PubMed

    Bravo-Sagua, R; Rodriguez, A E; Kuzmicic, J; Gutierrez, T; Lopez-Crisosto, C; Quiroga, C; Díaz-Elizondo, J; Chiong, M; Gillette, T G; Rothermel, B A; Lavandero, S

    2013-02-01

    The endoplasmic reticulum has a central role in biosynthesis of a variety of proteins and lipids. Mitochondria generate ATP, synthesize and process numerous metabolites, and are key regulators of cell death. The architectures of endoplasmic reticulum and mitochondria change continually via the process of membrane fusion, fission, elongation, degradation, and renewal. These structural changes correlate with important changes in organellar function. Both organelles are capable of moving along the cytoskeleton, thus changing their cellular distribution. Numerous studies have demonstrated coordination and communication between mitochondria and endoplasmic reticulum. A focal point for these interactions is a zone of close contact between them known as the mitochondrial-associated endoplasmic reticulum membrane (MAM), which serves as a signaling juncture that facilitates calcium and lipid transfer between organelles. Here we review the emerging data on how communication between endoplasmic reticulum and mitochondria can modulate organelle function and determine cellular fate.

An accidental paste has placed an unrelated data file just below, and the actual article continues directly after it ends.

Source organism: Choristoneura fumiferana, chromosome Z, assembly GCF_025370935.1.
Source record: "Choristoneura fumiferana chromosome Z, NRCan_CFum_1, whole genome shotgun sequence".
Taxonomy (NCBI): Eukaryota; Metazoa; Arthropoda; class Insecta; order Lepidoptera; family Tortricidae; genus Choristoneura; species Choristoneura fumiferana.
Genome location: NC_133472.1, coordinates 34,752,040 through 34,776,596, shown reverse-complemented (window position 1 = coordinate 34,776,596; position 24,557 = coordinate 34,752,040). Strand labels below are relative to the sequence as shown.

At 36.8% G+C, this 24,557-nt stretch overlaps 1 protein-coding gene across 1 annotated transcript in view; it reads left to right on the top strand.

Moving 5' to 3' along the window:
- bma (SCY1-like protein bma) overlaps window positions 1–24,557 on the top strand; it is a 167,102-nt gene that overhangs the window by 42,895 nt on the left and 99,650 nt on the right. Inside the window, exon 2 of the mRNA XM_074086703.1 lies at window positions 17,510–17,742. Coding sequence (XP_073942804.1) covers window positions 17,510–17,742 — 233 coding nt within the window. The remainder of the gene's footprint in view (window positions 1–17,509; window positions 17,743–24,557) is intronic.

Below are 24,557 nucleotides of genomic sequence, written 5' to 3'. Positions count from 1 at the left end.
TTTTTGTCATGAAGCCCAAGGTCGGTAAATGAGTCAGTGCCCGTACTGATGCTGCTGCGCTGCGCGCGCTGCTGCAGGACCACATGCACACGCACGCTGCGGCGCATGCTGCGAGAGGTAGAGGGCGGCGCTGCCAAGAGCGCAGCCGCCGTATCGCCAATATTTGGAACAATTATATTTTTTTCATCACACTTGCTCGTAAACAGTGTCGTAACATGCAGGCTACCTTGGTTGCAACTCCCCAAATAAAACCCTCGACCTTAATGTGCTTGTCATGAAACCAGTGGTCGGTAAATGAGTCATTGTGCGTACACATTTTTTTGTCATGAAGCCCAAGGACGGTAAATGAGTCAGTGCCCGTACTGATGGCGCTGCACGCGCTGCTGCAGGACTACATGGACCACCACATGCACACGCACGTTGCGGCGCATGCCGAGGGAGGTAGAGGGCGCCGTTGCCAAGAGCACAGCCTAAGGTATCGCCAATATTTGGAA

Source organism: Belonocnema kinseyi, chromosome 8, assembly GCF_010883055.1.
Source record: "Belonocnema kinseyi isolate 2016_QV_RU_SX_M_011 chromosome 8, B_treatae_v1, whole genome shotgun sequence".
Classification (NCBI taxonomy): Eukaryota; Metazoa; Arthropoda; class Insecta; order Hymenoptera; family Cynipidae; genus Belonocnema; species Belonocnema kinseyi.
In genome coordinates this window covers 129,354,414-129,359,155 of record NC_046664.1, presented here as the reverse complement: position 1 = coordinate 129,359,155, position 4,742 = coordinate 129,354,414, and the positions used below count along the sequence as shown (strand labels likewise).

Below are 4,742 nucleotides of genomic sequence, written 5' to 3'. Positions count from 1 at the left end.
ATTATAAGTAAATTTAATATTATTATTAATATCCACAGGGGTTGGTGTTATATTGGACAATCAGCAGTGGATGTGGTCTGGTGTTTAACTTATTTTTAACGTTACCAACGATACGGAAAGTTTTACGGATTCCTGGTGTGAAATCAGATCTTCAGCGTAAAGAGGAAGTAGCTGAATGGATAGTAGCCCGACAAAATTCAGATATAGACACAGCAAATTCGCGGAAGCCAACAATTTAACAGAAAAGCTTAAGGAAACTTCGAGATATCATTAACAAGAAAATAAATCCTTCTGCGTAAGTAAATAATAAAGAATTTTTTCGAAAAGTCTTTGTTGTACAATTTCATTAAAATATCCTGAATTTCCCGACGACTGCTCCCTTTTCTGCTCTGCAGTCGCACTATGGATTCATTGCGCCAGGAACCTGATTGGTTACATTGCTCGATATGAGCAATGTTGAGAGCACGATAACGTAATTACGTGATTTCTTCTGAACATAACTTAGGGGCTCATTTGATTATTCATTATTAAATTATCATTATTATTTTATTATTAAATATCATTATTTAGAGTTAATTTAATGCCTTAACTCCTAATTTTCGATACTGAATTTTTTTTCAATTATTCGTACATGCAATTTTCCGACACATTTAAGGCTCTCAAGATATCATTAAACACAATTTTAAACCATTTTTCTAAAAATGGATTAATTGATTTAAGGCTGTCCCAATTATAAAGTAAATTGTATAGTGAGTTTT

4. Cell Death and Survival Through the Endoplasmic Reticulum-Mitochondrial Axis

    PubMed Central

    Bravo-Sagua, R.; Rodriguez, A.E.; Kuzmicic, J.; Gutierrez, T.; Lopez-Crisosto, C.; Quiroga, C.; Díaz-Elizondo, J.; Chiong, M.; Gillette, T.G.; Rothermel, B.A.; Lavandero, S.

    2014-01-01